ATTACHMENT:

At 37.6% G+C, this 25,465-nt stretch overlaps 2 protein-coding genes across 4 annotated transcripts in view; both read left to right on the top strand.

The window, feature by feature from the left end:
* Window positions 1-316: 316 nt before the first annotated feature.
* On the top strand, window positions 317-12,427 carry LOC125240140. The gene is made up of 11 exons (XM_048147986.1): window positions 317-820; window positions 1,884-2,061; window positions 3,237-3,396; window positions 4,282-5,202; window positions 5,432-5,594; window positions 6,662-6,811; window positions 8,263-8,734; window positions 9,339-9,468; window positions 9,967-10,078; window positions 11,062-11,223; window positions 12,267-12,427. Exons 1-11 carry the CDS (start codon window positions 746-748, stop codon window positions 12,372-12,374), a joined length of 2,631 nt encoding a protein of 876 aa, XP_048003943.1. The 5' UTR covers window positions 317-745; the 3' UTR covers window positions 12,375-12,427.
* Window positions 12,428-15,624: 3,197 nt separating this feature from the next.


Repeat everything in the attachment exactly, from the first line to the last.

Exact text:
At 37.6% G+C, this 25,465-nt stretch overlaps 2 protein-coding genes across 4 annotated transcripts in view; both read left to right on the top strand.

The window, feature by feature from the left end:
* Window positions 1-316: 316 nt before the first annotated feature.
* On the top strand, window positions 317-12,427 carry LOC125240140. The gene is made up of 11 exons (XM_048147986.1): window positions 317-820; window positions 1,884-2,061; window positions 3,237-3,396; window positions 4,282-5,202; window positions 5,432-5,594; window positions 6,662-6,811; window positions 8,263-8,734; window positions 9,339-9,468; window positions 9,967-10,078; window positions 11,062-11,223; window positions 12,267-12,427. Exons 1-11 carry the CDS (start codon window positions 746-748, stop codon window positions 12,372-12,374), a joined length of 2,631 nt encoding a protein of 876 aa, XP_048003943.1. The 5' UTR covers window positions 317-745; the 3' UTR covers window positions 12,375-12,427.
* Window positions 12,428-15,624: 3,197 nt separating this feature from the next.